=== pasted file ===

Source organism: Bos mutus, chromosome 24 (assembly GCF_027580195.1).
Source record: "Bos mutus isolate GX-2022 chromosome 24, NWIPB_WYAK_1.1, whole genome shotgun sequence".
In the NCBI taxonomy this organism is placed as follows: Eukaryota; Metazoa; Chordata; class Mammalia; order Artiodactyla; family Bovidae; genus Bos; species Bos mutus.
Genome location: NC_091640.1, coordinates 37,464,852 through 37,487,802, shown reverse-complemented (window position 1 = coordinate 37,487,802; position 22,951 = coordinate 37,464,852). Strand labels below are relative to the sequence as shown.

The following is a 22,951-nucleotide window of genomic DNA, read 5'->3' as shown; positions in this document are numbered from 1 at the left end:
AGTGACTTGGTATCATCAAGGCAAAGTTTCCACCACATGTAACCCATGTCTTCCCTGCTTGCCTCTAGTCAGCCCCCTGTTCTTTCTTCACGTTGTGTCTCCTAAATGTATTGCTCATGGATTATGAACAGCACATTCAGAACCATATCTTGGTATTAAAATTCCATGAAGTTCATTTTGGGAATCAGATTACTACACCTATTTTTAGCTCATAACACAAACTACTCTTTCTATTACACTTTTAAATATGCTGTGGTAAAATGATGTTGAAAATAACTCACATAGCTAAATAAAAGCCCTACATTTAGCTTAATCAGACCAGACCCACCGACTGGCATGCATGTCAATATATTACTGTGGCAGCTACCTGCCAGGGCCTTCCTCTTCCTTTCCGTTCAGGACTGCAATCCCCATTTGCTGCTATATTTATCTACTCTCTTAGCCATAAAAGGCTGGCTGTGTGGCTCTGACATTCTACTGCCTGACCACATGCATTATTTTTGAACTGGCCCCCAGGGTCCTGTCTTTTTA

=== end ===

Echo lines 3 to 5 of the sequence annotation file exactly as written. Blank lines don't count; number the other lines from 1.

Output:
In the NCBI taxonomy this organism is placed as follows: Eukaryota; Metazoa; Chordata; class Mammalia; order Artiodactyla; family Bovidae; genus Bos; species Bos mutus.
Genome location: NC_091640.1, coordinates 37,464,852 through 37,487,802, shown reverse-complemented (window position 1 = coordinate 37,487,802; position 22,951 = coordinate 37,464,852). Strand labels below are relative to the sequence as shown.

The following is a 22,951-nucleotide window of genomic DNA, read 5'->3' as shown; positions in this document are numbered from 1 at the left end: